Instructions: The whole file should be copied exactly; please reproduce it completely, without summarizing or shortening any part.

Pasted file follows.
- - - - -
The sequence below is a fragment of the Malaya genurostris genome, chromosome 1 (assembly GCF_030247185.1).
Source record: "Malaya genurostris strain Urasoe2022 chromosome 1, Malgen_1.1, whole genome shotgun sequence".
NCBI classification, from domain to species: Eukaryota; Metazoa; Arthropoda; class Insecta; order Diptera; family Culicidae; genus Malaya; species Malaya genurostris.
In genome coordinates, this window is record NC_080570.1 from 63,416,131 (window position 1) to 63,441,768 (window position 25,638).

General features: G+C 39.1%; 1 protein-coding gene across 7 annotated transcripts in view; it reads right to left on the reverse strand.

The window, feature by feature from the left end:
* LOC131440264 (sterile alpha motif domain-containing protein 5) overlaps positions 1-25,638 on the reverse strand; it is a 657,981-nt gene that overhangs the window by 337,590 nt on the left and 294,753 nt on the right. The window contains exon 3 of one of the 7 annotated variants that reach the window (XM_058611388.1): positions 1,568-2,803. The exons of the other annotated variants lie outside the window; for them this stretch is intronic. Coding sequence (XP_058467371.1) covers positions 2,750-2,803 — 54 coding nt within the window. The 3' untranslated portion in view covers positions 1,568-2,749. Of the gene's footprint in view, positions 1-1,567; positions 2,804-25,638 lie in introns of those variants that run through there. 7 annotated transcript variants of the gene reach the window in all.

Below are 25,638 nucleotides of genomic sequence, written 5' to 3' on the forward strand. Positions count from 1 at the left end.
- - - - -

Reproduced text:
The sequence below is a fragment of the Malaya genurostris genome, chromosome 1 (assembly GCF_030247185.1).
Source record: "Malaya genurostris strain Urasoe2022 chromosome 1, Malgen_1.1, whole genome shotgun sequence".
NCBI classification, from domain to species: Eukaryota; Metazoa; Arthropoda; class Insecta; order Diptera; family Culicidae; genus Malaya; species Malaya genurostris.
In genome coordinates, this window is record NC_080570.1 from 63,416,131 (window position 1) to 63,441,768 (window position 25,638).

General features: G+C 39.1%; 1 protein-coding gene across 7 annotated transcripts in view; it reads right to left on the reverse strand.

The window, feature by feature from the left end:
* LOC131440264 (sterile alpha motif domain-containing protein 5) overlaps positions 1-25,638 on the reverse strand; it is a 657,981-nt gene that overhangs the window by 337,590 nt on the left and 294,753 nt on the right. The window contains exon 3 of one of the 7 annotated variants that reach the window (XM_058611388.1): positions 1,568-2,803. The exons of the other annotated variants lie outside the window; for them this stretch is intronic. Coding sequence (XP_058467371.1) covers positions 2,750-2,803 — 54 coding nt within the window. The 3' untranslated portion in view covers positions 1,568-2,749. Of the gene's footprint in view, positions 1-1,567; positions 2,804-25,638 lie in introns of those variants that run through there. 7 annotated transcript variants of the gene reach the window in all.

Below are 25,638 nucleotides of genomic sequence, written 5' to 3' on the forward strand. Positions count from 1 at the left end.